Beckwith-Wiedemann Syndrome is an extremely rare disease that most have never heard of and fortunately have never had to deal with. Signs of Beckwith-Wiedemann Syndrome are; Hypoglycemia (low blood sugar) Enlarged kidneys, liver and spleen, large fontanel (soft spot), metopic ridge which is a ridge in the forehead caused by premature closure of the cranial suture, early bone maturation and accelerated growth.
Affected children are often large at birth. Many have abdominal wall defects such as umbilical hernia. They have characteristic facial appearance with a gaping mouth and large tongue. My niece has this disease and she has had to go through several surgeries starting at infancy to reduce the size of her tongue. They can also have protruding large prominent eyes, creases in ear lobes and enlargement of some organs and tissues.
Infancy can be a critical period because of low blood sugar, omphalocele and an increased rate of tumor development, Wilm’s Tumor and Adrenal Carcinoma being most common. The tests for Beckwith-Wiedemann Syndrome are bone x-ray of the long bones, blood tests to test for low sugar or other abnormalities, ultrasound of the abdomen, MRI scan of the abdomen or CT scan of the abdomen, chromosome studies for abnormalities in the Chromosome 11.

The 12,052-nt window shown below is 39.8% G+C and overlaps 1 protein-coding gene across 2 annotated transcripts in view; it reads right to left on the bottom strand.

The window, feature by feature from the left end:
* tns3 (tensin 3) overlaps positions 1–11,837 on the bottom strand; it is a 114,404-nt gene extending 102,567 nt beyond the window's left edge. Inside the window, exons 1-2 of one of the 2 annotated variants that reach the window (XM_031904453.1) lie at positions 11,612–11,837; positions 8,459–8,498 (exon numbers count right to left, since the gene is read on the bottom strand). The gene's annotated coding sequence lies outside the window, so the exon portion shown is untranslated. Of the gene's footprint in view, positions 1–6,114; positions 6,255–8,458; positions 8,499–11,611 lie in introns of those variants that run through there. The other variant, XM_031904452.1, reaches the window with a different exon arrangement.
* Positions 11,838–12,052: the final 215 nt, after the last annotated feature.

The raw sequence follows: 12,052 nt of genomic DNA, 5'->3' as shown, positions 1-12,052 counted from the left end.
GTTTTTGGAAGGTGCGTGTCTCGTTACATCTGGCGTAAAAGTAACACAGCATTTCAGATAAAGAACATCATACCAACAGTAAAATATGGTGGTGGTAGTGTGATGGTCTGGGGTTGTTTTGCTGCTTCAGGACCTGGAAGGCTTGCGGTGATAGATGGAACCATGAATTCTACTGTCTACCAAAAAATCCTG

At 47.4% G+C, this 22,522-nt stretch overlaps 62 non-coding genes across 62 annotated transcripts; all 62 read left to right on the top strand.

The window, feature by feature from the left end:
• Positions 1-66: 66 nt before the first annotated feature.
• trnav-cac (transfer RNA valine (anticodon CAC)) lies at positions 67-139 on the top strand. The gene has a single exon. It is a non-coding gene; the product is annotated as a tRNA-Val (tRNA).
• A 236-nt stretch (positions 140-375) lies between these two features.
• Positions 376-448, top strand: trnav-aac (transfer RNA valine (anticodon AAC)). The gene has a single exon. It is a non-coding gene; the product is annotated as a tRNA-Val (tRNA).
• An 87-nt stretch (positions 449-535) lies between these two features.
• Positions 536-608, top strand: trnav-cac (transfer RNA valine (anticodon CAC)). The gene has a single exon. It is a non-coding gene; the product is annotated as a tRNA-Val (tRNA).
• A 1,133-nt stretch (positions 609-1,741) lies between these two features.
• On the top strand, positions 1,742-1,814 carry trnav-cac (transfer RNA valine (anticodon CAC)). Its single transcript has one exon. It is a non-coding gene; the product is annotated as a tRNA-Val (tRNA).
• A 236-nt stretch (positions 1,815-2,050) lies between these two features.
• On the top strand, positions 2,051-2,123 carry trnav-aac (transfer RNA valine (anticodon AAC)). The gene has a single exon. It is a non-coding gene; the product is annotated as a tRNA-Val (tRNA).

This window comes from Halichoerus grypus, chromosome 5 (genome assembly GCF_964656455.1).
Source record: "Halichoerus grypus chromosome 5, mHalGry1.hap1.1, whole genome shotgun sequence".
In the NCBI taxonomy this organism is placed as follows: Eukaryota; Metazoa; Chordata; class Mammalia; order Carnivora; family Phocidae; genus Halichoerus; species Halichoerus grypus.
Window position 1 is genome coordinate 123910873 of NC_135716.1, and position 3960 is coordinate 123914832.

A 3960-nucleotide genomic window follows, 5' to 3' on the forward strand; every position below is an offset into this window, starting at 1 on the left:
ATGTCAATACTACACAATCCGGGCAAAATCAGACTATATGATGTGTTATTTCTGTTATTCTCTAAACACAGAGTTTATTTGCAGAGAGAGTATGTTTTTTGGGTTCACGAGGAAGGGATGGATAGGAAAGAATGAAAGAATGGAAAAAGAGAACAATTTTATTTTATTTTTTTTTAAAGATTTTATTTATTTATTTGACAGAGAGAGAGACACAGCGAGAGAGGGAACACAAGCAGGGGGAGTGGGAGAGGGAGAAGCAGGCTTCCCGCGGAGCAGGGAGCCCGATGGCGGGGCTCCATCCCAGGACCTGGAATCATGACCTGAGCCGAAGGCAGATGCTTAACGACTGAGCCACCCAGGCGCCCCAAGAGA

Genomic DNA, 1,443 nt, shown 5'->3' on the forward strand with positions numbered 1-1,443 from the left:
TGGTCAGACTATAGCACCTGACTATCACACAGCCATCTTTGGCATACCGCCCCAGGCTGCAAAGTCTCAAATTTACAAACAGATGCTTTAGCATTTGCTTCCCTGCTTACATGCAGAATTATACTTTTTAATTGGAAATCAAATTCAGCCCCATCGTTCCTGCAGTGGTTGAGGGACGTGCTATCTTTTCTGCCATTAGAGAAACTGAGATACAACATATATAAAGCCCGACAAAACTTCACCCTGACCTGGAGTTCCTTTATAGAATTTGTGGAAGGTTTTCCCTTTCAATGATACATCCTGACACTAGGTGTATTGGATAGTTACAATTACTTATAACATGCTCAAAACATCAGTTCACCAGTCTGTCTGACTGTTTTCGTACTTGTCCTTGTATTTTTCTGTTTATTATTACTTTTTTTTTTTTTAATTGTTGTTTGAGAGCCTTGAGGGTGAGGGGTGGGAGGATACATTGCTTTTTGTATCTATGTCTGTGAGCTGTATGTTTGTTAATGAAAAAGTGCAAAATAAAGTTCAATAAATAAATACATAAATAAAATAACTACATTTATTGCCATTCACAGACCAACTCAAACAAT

Intravenous solutions may be used for treating Hypoglycemia in infancy. Defects of the abdominal wall may need to be repaired. Enlargement of the tongue can cause feeding and sleeping problems so surgery to reduce the size must be done. In addition affected children must be followed carefully for appearance of tumors.
The cause of Beckwith-Wiedemann Syndrome is unknown but appears to be genetic. Some cases may be associated with a defect in Chromosome 11.
Children who survive infancy do well although there is no long term follow-up information that I could find I do know my niece is now 17 years old. Her Mother was told she would be extremely lucky to make it to 12 she has surpassed the odds. This disease also makes them prone to seizures which is a very scary experience.
There is no known prevention for Beckwith-Wiedemann Syndrome at this time. With proper care and treatment my niece proves those with Beckwith-Wiedemann Syndrome can live a long and happy life. They also have some mental health problems and are slow learners but those with this disease can live a happy and productive life and bring lots of love and joy to their family and friends if proper care and treatment is followed.